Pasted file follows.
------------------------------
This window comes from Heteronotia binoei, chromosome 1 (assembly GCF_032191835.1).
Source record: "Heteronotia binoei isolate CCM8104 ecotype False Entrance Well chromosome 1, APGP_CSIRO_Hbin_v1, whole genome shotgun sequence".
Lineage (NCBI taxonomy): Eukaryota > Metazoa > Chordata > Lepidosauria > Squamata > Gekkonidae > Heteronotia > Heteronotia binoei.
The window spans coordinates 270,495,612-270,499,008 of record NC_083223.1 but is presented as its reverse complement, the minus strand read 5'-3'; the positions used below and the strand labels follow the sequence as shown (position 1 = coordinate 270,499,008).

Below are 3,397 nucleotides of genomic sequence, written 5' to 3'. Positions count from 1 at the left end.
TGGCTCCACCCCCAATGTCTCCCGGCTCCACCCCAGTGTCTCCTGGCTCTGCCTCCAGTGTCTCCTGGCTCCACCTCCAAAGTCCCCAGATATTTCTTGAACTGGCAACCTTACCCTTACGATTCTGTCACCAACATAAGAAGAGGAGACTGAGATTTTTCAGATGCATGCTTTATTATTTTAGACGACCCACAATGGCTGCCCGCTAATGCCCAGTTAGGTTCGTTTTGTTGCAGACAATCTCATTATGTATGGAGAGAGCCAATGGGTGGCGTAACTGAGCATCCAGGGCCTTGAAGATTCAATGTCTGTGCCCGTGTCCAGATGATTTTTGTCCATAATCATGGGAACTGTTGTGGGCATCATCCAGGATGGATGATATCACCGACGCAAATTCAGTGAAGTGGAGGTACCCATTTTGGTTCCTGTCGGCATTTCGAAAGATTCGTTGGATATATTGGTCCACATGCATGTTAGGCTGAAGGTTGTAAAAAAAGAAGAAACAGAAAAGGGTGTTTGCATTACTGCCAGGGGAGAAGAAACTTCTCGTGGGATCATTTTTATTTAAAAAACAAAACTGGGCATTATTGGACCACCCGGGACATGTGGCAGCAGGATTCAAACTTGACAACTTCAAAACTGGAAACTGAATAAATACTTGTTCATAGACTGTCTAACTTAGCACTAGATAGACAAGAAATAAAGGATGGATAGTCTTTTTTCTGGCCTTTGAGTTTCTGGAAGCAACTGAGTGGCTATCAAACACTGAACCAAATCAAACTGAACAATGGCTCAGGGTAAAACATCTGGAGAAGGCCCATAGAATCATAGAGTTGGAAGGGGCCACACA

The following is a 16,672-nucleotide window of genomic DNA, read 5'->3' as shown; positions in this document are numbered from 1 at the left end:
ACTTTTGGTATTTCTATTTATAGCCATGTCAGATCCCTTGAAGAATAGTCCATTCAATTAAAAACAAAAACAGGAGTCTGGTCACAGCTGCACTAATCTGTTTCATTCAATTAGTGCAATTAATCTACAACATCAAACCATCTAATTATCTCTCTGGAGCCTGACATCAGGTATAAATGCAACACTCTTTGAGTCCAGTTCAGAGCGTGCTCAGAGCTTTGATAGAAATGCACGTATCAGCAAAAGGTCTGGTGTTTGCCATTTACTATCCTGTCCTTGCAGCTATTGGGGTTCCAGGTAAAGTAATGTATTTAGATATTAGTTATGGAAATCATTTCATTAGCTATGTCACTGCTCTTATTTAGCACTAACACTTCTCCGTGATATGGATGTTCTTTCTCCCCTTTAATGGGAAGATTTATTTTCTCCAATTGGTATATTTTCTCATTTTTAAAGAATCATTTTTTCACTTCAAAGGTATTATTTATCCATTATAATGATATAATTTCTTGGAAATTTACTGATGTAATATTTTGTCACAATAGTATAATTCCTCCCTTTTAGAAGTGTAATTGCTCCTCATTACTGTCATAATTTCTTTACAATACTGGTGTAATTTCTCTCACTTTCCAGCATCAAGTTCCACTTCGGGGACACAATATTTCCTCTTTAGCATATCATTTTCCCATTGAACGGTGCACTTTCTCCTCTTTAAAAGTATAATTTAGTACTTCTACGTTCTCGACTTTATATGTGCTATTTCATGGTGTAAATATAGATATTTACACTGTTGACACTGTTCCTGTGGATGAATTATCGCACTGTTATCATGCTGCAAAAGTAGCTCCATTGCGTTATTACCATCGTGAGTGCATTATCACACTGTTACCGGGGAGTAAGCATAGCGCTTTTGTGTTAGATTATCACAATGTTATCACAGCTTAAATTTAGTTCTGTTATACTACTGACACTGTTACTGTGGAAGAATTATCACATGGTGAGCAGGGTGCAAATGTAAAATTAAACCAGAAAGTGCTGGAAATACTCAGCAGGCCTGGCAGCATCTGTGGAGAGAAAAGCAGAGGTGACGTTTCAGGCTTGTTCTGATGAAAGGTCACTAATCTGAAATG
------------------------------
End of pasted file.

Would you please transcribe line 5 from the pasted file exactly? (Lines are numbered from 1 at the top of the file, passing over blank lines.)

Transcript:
Below are 3,397 nucleotides of genomic sequence, written 5' to 3'. Positions count from 1 at the left end.